“The AODA Alliance chose the powerfully symbolic and internationally-celebrated International Day for People with Disabilities, December 3, to call on the Senate to hold public hearings early in 2019 on this bill, to listen to the disability community, and to pass amendments needed to make this bill live up to the Federal Government’s stated intentions,” said Lepofsky. “If the Senate does so, the amended bill can return to the House of Commons for a final vote, with the 2019 federal election looming.”

At least five million people in Canada now have a physical, sensory, mental, intellectual, communication, learning or other disability. All others in Canada are bound to get a disability as they age. Especially on the eve of a federal election, no politician can disregard the needs of people with disabilities, the minority of everyone.

Contact: David Lepofsky,
Twitter: @aodaalliance
All the news on the AODA Alliance’s campaign for accessibility in Ontario is available at:

Twitter hashtags: #AccessibleCanada #accessibility #IDPD #AODA

Key Background Links

For an updated list of the disability organizations that have signed the Open Letter (which is updated as more organizations sign on), visit

To read the AODA Alliance’s detailed September 27, 2018 brief to the House of Common’s Standing Committee on Human Resources, Skills and Social Development and the Status of Persons with Disabilities, showing the full spectrum of amendments that the AODA Alliance itself requested, visit For further background on the campaign for a strong national accessibility law in Canada, and to see all the debates on Bill C-81 gathered in one place, visit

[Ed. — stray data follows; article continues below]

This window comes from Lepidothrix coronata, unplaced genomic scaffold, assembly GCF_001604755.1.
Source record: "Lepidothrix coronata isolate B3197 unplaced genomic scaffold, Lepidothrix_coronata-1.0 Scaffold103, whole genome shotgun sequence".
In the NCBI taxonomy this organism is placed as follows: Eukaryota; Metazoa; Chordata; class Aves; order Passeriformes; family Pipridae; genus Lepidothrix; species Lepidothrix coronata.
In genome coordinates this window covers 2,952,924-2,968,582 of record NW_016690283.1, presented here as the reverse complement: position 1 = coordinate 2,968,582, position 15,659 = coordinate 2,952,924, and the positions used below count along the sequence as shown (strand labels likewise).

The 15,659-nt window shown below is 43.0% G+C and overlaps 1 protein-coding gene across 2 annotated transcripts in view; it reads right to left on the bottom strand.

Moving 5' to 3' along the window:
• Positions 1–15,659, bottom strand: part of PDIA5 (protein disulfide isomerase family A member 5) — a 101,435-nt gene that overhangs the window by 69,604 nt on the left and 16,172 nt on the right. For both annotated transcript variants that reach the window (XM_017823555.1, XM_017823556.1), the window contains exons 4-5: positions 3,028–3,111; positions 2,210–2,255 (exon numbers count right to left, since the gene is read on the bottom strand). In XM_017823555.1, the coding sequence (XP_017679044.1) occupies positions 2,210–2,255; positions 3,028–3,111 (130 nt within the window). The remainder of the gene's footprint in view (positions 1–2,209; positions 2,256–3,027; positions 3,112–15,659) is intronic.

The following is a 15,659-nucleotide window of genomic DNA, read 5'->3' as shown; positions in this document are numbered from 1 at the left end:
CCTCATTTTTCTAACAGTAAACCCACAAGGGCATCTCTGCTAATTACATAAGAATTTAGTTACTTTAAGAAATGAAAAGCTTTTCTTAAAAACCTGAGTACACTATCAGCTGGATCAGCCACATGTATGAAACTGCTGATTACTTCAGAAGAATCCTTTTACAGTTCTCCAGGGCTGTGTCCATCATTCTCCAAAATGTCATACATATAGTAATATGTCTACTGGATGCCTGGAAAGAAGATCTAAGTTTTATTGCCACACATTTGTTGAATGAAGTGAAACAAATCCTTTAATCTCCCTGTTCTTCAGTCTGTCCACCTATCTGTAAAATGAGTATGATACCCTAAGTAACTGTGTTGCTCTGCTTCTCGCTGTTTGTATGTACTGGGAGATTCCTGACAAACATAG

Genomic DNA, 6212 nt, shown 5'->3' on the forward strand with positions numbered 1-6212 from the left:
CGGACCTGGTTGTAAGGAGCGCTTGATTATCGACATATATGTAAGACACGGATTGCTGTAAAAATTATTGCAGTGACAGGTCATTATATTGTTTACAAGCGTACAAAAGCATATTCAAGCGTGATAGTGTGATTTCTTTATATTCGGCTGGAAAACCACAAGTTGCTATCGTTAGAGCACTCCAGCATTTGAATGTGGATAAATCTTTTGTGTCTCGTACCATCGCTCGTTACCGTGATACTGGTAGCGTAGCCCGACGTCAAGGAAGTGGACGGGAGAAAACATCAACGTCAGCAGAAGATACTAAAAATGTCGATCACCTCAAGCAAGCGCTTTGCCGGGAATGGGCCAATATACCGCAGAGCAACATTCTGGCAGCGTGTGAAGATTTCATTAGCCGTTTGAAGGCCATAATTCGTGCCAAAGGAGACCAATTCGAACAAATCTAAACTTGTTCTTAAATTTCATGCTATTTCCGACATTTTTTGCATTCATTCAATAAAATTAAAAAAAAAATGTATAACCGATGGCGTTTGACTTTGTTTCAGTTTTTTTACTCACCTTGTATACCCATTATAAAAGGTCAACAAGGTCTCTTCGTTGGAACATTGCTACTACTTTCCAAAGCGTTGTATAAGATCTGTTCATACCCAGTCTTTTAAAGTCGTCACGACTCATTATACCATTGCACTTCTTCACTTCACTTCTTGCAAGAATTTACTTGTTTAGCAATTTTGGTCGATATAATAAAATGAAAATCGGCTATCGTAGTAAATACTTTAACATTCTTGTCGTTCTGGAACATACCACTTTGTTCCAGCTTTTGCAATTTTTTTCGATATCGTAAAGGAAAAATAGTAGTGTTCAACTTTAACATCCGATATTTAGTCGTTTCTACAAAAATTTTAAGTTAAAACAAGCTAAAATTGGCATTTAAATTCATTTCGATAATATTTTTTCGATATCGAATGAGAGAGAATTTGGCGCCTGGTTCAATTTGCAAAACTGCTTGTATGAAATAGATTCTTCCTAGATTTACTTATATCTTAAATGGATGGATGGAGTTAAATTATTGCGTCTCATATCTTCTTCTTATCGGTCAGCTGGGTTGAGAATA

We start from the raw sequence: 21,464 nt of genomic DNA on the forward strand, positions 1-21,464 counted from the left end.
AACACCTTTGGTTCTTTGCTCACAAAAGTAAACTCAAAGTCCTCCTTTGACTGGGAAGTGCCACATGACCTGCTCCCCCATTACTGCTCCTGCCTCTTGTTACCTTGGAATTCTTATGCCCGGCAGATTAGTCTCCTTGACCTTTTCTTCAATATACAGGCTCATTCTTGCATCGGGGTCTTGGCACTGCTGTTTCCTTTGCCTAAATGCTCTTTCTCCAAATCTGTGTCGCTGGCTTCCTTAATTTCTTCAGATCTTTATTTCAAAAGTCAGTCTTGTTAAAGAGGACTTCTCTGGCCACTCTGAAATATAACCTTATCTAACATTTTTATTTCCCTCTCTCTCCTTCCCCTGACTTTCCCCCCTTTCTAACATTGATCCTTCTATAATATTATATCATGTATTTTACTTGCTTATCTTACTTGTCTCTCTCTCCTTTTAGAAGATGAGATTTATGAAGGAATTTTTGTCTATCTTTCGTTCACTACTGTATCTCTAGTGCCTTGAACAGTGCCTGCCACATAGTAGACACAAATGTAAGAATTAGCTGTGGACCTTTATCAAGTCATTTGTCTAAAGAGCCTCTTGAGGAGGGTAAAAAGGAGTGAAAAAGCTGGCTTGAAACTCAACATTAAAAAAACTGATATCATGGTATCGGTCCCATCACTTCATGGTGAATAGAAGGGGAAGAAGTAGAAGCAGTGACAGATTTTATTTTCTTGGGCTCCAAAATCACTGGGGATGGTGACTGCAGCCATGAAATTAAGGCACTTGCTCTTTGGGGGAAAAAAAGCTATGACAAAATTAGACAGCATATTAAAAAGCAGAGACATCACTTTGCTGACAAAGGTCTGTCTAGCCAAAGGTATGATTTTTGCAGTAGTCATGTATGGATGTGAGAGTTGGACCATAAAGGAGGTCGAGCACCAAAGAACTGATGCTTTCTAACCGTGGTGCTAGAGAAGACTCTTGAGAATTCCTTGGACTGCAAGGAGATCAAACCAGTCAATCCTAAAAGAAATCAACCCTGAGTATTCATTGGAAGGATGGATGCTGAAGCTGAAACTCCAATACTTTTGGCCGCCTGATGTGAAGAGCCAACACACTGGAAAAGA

Open Letter Regarding the Need to Strengthen Bill C-81 Accessible Canada Act forwarded to the Federal Government by the Council of Canadians with Disabilities October 30, 2018

Dear Minister Qualtrough and HUMA Committee Members:
We the undersigned commend the Federal Government for committing to enact national accessibility legislation. As provincial and national disability rights organizations, we write to express significant concerns regarding Bill C-81. The following highlights our key concerns and reflects the concerns raised by our communities before the HUMA Committee. Amendments are essential to effectively remedy these concerns.

1. Bill C-81 requires timelines. Timelines are essential to ensure that key accessibility measures are taken. Timelines are also required so that progress on accessibility can be measured. In particular, we support recommendations for the Bill to include a timeline for achieving a Canada without barriers, and timelines by which accessibility standards are developed and enacted into law. Timelines are also needed for establishing the infrastructure necessary to implement the Bill.

2. Bill C-81 imposes no duty on Government to use the powers available in the Bill. We support recommendations to change the word may to shall to ensure that the Government implements key steps for achieving accessibility.

3. Bill C-81 requires federally-regulated organizations to establish accessibility plans. However, the Bill does not require these to be good plans. It does not require an organization to implement its accessibility plan.

4. Bill C-81 wrongly splinters the power to make accessibility standards (regulations) and the power to enforce the Bill across numerous Federal agencies. This splintering will make the Bill’s implementation and enforcement less effective, more confusing, more complicated, more costly, and will increase delay.

5. Bill C-81 wrongly gives the Federal Government and various federal agencies the sweeping, unjustified and unaccountable power to exempt organizations from a number of important accessibility obligations. The Government can even exempt itself.

6. The Bill does not require the Federal Government to use its readily-available power to ensure that federal money is never used by any recipient to create or perpetuate barriers. The Bill must be amended to leverage the federal spending power, in order to promote accessibility.

7. The Federal Government is the largest organization that will have to obey this legislation. Therefore, the key federal agencies that will develop accessibility standards, oversee and enforce this legislation must be independent of the Federal Government. Under the Bill, they are not. They all report to the Federal Government. We support recommendations for amendments to ensure that CASDO, the Accessibility Commissioner and other key agencies are sufficiently independent.